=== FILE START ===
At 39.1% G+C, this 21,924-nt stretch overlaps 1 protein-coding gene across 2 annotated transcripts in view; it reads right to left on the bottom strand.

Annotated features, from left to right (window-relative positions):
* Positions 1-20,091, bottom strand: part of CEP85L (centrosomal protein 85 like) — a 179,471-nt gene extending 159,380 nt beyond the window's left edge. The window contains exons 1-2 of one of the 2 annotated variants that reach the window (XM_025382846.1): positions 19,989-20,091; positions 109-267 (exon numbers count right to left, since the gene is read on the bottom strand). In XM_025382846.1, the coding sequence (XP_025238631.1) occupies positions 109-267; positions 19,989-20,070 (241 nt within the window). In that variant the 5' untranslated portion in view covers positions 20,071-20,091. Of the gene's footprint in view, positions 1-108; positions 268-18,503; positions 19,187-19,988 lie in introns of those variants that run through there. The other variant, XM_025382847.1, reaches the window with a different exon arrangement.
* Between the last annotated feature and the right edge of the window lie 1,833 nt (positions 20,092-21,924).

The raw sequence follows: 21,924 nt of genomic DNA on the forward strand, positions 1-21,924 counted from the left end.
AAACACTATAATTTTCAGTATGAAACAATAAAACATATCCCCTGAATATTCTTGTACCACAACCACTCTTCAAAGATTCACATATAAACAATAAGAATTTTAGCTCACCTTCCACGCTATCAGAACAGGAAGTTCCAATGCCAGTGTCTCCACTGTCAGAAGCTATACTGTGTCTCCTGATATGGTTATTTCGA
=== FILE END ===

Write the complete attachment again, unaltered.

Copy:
At 39.1% G+C, this 21,924-nt stretch overlaps 1 protein-coding gene across 2 annotated transcripts in view; it reads right to left on the bottom strand.

Annotated features, from left to right (window-relative positions):
* Positions 1-20,091, bottom strand: part of CEP85L (centrosomal protein 85 like) — a 179,471-nt gene extending 159,380 nt beyond the window's left edge. The window contains exons 1-2 of one of the 2 annotated variants that reach the window (XM_025382846.1): positions 19,989-20,091; positions 109-267 (exon numbers count right to left, since the gene is read on the bottom strand). In XM_025382846.1, the coding sequence (XP_025238631.1) occupies positions 109-267; positions 19,989-20,070 (241 nt within the window). In that variant the 5' untranslated portion in view covers positions 20,071-20,091. Of the gene's footprint in view, positions 1-108; positions 268-18,503; positions 19,187-19,988 lie in introns of those variants that run through there. The other variant, XM_025382847.1, reaches the window with a different exon arrangement.
* Between the last annotated feature and the right edge of the window lie 1,833 nt (positions 20,092-21,924).

The raw sequence follows: 21,924 nt of genomic DNA on the forward strand, positions 1-21,924 counted from the left end.
AAACACTATAATTTTCAGTATGAAACAATAAAACATATCCCCTGAATATTCTTGTACCACAACCACTCTTCAAAGATTCACATATAAACAATAAGAATTTTAGCTCACCTTCCACGCTATCAGAACAGGAAGTTCCAATGCCAGTGTCTCCACTGTCAGAAGCTATACTGTGTCTCCTGATATGGTTATTTCGA